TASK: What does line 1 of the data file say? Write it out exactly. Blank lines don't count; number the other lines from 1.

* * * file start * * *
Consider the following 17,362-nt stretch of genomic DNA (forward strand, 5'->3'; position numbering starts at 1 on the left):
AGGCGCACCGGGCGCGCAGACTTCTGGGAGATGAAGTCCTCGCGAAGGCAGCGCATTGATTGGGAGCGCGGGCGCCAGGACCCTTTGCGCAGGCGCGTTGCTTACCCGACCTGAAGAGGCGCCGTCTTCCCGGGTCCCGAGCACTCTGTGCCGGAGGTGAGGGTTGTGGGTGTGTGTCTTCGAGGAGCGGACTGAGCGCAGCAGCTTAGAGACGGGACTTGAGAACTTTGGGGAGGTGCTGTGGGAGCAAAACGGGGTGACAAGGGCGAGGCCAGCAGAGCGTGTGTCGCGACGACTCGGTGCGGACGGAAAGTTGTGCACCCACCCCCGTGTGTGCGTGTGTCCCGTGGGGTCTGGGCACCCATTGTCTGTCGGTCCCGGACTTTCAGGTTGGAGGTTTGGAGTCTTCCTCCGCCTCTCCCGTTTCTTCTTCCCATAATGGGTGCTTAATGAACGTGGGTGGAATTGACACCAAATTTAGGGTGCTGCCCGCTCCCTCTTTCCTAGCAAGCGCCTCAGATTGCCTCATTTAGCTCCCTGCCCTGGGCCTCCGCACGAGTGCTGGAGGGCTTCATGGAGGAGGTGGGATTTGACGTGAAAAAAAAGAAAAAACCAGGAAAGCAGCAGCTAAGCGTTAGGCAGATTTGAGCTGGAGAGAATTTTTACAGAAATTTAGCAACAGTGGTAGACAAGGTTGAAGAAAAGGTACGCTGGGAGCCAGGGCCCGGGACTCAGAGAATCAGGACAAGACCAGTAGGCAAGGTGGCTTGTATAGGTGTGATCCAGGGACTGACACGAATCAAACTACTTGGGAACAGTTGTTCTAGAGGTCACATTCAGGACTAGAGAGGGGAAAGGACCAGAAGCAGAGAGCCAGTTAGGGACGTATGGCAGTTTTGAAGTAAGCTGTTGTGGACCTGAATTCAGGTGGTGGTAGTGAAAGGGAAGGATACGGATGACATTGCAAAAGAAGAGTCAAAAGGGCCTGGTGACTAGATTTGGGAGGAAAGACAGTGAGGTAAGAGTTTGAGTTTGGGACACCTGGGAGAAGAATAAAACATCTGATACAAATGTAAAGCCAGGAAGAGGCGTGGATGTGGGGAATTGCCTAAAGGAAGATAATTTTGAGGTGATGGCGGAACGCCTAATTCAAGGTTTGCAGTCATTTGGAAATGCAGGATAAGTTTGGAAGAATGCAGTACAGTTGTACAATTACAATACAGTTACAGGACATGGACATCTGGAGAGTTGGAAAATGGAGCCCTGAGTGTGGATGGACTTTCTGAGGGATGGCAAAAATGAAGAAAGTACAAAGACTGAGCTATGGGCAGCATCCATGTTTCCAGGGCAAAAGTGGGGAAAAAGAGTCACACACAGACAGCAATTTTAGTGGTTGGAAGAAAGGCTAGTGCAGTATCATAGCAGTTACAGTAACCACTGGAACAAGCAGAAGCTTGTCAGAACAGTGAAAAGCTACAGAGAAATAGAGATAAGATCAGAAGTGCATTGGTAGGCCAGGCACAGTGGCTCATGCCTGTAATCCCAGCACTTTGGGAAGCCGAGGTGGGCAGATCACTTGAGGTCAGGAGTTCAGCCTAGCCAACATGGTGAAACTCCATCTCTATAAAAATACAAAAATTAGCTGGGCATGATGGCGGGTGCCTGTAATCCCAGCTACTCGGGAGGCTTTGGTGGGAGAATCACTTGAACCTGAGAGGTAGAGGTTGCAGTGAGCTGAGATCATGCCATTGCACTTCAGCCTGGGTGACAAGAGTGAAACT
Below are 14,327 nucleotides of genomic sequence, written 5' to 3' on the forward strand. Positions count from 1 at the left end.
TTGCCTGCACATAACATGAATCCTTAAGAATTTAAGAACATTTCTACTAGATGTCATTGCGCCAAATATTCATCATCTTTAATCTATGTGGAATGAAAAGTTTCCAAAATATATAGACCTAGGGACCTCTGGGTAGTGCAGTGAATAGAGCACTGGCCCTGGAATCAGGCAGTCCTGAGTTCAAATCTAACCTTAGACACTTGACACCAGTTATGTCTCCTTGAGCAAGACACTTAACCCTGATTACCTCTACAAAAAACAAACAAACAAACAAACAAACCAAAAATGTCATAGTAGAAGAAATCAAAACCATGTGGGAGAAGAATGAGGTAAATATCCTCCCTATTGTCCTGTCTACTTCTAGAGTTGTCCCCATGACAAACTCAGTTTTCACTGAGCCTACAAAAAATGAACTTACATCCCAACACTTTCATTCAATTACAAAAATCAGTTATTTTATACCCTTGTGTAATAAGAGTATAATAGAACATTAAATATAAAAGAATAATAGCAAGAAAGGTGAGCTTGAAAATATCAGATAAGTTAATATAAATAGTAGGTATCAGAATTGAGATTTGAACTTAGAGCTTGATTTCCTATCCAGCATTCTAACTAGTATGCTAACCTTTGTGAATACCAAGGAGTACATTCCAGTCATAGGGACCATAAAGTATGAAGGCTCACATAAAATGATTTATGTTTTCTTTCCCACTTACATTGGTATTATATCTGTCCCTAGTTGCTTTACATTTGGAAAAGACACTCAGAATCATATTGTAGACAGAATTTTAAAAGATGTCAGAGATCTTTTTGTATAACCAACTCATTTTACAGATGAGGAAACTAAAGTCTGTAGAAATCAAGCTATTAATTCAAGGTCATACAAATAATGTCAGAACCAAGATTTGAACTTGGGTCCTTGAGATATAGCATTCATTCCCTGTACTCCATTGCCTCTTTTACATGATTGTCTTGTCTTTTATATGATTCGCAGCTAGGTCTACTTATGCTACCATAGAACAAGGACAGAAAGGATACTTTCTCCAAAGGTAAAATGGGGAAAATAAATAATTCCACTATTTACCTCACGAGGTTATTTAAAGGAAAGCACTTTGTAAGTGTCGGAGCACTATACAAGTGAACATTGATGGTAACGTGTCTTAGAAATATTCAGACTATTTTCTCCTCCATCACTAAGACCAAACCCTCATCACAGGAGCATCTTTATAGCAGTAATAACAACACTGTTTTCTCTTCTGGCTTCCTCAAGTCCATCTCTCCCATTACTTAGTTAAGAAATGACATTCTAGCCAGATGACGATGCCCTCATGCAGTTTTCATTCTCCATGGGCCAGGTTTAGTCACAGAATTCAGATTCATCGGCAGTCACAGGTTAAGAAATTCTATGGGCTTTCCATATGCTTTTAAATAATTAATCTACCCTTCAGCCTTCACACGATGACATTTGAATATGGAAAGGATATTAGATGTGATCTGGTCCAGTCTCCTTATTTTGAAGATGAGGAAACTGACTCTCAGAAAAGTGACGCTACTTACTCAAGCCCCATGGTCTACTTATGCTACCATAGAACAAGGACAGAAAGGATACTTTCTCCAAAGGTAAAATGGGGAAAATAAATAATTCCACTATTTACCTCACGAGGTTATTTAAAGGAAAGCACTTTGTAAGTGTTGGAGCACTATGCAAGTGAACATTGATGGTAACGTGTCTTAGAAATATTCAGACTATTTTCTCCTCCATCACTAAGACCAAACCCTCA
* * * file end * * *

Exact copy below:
Consider the following 17,362-nt stretch of genomic DNA (forward strand, 5'->3'; position numbering starts at 1 on the left):